Public Interest Groups Sue to Overturn Trump Regulatory Order

By Cheryl Bolen

A lawsuit filed by public interest, environmental and labor groups seeks to overturn President Donald Trump’s Jan. 30 executive order that requires federal agencies to identify at least two regulations to repeal for every new regulation proposed or issued, for a total net dollar cost of zero.

The lawsuit joins a growing list of legal challenges to executive orders signed in the first weeks of Trump’s presidency, and White House press secretary Sean Spicer called this suit wildly inaccurate. “It’s just subjective at best and it doesn’t have any basis in fact,” he told reporters.

Still, some in the legal community have been concerned about how the order would be implemented. “My view is that it’s a gimmick,” said Laurence Platt, a partner in the Washington office of Mayer Brown.

“I don’t understand how [the order] can be practically implemented in the near term,” Platt said in an interview with Bloomberg BNA on Feb. 6, two days before the lawsuit was filed.

Lawsuit Challenges Constitutionality of Order

The lawsuit was filed by Public Citizen, the Natural Resources Defense Council and the Communication Workers of America in the U.S. District Court for the District of Columbia.

The suit charges that the executive order exceeds Trump’s constitutional authority, violates his duty under the Take Care clause of the U.S. Constitution, and directs federal agencies to engage in unlawful actions that will harm countless Americans, including plaintiffs’ members.

“To repeal two regulations for the purpose of adopting one new one, based solely on a directive to impose zero net costs and without any consideration of benefits, is arbitrary, capricious, an abuse of discretion, and not in accordance with law,” the lawsuit said.

One reason is that no governing statute authorizes any agency to withhold a regulation intended to address identified harms to public safety, health, or other statutory objectives on the basis of an arbitrary upper limit on total costs (for fiscal year 2017, a limit of $0) that regulations may impose on regulated entities or the economy, it said.

Executive Overreach

“President Trump’s order would deny Americans the basic protections they rightly expect,” said NRDC President Rhea Suh, in a statement. “New efforts to stop pollution don’t automatically make old ones unnecessary,” she said.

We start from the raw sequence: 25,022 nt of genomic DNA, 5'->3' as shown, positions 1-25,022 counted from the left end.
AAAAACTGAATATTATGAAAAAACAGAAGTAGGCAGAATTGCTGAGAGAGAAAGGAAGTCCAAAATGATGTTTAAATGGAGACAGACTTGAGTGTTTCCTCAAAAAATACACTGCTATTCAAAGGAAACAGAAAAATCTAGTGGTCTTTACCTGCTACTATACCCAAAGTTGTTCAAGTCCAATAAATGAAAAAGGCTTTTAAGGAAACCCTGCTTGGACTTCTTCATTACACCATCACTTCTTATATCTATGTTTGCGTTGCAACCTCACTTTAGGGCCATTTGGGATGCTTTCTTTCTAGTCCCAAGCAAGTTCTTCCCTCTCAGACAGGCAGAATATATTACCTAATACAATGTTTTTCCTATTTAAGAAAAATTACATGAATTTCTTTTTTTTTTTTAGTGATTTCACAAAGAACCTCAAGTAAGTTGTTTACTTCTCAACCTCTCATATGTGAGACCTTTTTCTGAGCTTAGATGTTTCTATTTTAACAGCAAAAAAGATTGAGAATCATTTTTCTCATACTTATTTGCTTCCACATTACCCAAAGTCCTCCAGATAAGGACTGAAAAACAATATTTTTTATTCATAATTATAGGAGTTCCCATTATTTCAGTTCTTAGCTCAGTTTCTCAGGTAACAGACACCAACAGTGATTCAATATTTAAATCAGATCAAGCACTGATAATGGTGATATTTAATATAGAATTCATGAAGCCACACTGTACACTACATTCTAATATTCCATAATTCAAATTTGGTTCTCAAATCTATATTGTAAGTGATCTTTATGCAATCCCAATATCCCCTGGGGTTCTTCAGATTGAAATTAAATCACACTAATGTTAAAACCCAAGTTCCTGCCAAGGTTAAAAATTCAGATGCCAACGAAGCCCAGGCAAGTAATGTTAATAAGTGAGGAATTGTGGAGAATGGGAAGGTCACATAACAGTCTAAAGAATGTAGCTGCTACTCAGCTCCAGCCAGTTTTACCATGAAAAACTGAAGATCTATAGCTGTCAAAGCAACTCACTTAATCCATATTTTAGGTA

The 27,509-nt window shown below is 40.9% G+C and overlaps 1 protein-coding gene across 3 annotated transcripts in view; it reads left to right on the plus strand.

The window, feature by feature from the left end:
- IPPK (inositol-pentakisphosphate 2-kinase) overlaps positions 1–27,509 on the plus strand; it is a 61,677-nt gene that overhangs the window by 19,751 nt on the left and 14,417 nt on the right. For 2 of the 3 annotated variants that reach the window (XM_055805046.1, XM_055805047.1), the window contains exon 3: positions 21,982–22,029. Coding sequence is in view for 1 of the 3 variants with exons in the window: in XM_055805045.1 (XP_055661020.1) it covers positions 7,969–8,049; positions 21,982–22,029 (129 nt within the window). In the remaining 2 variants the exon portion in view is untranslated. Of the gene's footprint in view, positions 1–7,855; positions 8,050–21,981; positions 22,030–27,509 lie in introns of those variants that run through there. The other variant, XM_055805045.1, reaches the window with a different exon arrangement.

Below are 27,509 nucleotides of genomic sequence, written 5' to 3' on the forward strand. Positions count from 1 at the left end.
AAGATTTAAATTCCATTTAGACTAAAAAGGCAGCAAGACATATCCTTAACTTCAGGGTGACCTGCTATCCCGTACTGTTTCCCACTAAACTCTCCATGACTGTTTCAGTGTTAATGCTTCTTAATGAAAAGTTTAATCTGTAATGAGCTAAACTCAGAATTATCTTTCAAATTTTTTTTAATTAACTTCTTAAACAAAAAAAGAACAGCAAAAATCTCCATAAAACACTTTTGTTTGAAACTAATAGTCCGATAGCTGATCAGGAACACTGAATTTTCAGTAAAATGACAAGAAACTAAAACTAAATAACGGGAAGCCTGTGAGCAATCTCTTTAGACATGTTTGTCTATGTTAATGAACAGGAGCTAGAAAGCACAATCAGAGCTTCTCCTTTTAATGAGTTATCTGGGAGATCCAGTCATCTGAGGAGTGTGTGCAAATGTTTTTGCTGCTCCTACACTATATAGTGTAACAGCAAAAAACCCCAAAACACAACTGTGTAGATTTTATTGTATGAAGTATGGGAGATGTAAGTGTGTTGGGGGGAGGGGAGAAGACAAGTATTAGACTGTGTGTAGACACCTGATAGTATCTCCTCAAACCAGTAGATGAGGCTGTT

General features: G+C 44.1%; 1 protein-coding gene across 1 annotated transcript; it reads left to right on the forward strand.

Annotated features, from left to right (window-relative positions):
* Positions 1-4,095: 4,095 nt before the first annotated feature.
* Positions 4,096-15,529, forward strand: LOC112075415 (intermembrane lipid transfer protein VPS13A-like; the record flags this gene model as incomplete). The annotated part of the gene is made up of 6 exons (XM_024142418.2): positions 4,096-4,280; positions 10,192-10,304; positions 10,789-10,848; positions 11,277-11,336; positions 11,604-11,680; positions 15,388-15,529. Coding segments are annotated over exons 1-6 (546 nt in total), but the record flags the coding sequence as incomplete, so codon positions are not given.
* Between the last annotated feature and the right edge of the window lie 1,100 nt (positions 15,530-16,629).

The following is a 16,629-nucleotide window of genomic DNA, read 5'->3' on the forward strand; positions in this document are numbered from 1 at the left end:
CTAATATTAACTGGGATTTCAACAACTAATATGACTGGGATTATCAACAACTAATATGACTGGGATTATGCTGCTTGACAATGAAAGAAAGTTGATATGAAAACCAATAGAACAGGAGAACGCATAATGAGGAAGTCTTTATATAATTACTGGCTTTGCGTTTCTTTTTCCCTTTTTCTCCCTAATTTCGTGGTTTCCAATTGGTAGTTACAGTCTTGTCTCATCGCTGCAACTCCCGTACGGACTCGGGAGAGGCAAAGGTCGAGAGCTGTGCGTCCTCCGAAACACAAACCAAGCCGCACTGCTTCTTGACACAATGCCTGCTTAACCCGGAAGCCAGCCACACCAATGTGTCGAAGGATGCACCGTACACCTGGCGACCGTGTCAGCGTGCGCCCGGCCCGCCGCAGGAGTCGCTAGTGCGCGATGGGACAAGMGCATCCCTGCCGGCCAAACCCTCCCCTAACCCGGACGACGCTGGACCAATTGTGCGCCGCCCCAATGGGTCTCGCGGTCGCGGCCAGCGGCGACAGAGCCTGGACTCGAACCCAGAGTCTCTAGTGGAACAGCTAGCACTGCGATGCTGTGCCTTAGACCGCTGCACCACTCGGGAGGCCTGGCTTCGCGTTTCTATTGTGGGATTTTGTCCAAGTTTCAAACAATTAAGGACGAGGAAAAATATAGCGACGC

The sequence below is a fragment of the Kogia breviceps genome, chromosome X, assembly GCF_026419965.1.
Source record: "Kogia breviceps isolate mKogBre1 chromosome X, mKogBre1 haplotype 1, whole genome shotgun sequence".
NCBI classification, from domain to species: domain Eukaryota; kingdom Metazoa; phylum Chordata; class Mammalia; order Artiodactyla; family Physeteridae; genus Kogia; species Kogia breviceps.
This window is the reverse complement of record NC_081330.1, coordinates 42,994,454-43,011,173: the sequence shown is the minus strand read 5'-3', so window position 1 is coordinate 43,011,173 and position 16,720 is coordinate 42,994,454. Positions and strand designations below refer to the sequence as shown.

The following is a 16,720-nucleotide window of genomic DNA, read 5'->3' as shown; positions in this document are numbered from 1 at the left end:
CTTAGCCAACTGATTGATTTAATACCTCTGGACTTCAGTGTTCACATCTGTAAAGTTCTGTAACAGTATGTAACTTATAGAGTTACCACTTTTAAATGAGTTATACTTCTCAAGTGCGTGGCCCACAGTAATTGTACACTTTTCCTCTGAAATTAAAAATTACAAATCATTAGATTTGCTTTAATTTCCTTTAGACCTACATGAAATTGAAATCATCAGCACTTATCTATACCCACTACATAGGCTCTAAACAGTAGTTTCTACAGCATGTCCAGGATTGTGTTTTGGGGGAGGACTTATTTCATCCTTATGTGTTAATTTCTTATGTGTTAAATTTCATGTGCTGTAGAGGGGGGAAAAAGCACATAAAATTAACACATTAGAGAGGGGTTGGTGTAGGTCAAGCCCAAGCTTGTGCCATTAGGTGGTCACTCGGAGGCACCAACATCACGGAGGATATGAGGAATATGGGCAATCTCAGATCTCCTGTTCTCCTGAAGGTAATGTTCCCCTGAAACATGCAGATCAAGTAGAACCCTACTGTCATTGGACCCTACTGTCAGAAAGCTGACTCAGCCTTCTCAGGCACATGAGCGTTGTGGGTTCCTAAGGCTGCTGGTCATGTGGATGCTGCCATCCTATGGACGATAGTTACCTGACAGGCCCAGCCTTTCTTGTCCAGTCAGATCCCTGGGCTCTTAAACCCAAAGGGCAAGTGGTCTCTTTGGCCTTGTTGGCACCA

The plaintiffs in the lawsuit are represented by lawyers at the Public Citizen Litigation Group, NRDC, CWA and Earthjustice.

“When presidents overreach, it is up to the courts to remind them no one is above the law and hold them to the U.S. Constitution,” said Earthjustice attorney Patti Goldman, in a statement. “This is one of those times.”

Authority to Regulate

The executive order in several places states “to the extent permitted by law” or “unless prohibited by law,” but it’s not clear what that means, Platt said.

Regulations are issued pursuant to law; it’s a delegation of authority from Congress, Platt said. One possible distinction may be regulations issued under a generalized authority to regulate versus a specific direction to regulate, he said.

If a statute obligates an agency to issue a regulation to implement a specific law, the Office of Management and Budget director can’t then tell the agency it can’t regulate because it costs money, Platt said.

“But for those regulations that are pursuant to more generalized regulatory authority, those are the ones that in essence are going to be stopped in their tracks,” he suggested.

Conflict with Congress

“To me, that’s the No. 1 gating issue,” Platt said. “What does it mean to say, to the extent permitted by law? Or unless prohibited by law?”

If it’s a specific direction in law, Congress’s will cannot be undone by the fact that it might cost some money to comply with the regulation, Platt said.

Indeed, the same argument could be made about regulations issued under generalized authority, Platt said. If Congress gives authority to an agency to regulate unfair practices, and an agency wants to do that, can the president really say, no the agency can’t, if it costs money?

“So, at some level it sets up a constitutional conflict on the relationship between the legislative branch and the executive branch,” Platt said.

To contact the reporter on this story: Cheryl Bolen in Washington at

To contact the editor responsible for this story: Paul Hendrie at

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